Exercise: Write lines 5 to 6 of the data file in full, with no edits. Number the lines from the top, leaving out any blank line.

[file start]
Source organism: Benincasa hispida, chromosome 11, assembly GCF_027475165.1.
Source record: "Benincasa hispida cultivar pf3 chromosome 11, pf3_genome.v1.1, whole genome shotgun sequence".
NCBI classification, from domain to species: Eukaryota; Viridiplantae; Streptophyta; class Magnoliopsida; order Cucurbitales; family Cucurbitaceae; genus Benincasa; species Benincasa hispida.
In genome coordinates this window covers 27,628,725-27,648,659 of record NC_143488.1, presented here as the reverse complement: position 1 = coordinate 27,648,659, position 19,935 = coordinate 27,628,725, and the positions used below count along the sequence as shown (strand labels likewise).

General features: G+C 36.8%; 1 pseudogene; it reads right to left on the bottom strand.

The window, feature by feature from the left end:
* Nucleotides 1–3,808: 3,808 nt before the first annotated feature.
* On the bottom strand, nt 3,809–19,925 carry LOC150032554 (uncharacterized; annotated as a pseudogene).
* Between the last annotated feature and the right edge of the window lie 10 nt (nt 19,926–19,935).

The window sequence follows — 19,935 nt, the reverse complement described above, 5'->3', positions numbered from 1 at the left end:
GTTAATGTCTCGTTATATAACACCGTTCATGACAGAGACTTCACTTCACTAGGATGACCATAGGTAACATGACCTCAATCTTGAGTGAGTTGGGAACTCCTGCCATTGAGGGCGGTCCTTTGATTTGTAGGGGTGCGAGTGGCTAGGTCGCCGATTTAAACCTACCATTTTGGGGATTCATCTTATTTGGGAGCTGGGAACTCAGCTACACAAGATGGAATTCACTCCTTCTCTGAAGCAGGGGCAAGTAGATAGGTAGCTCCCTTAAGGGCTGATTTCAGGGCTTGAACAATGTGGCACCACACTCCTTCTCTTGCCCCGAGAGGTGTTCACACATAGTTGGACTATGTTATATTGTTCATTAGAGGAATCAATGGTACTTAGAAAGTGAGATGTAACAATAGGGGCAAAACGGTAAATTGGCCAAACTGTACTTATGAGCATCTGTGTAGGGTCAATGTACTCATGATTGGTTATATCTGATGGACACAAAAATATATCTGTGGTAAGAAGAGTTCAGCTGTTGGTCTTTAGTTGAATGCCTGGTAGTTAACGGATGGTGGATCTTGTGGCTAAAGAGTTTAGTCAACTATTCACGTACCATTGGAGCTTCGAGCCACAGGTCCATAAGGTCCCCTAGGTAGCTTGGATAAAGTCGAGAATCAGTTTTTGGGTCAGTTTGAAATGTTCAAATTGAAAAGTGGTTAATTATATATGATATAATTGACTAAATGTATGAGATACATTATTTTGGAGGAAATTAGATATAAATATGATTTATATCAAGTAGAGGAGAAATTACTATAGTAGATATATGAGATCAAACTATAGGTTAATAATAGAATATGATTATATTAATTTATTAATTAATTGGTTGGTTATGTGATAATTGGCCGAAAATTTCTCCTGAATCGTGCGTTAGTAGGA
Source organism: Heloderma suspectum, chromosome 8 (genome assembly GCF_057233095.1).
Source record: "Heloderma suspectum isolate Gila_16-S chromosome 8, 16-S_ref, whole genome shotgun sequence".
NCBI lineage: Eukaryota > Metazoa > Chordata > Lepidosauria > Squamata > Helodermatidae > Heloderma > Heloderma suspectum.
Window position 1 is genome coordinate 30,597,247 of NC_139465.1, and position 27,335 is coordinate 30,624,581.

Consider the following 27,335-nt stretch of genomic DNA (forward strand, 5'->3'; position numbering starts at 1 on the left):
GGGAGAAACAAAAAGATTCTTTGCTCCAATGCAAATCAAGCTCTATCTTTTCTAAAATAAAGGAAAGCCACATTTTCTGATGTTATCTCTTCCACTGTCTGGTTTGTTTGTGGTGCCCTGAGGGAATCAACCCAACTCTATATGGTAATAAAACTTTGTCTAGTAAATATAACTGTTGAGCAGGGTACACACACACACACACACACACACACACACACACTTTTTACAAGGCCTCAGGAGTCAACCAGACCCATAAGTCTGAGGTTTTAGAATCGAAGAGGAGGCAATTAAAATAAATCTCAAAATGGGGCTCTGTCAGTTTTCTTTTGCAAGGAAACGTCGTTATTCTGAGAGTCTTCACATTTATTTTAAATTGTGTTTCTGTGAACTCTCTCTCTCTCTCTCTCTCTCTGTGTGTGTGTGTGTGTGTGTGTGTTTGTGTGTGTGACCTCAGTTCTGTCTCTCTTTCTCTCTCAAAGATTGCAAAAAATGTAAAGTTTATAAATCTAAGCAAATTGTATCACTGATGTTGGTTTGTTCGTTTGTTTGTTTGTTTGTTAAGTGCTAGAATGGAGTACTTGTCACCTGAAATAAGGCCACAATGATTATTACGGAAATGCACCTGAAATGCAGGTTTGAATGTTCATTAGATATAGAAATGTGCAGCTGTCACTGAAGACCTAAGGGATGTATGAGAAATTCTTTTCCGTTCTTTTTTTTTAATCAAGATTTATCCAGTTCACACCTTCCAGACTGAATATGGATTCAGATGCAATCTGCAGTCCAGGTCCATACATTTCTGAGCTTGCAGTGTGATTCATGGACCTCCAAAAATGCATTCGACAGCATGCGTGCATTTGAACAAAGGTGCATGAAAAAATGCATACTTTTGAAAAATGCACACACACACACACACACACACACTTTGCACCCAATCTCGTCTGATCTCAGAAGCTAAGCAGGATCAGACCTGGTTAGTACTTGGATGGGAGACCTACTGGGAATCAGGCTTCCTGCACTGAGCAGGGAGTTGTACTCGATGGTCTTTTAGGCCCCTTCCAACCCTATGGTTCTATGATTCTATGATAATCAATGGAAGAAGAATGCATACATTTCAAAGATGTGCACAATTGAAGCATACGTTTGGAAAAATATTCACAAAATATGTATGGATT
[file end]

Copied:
General features: G+C 36.8%; 1 pseudogene; it reads right to left on the bottom strand.

The window, feature by feature from the left end: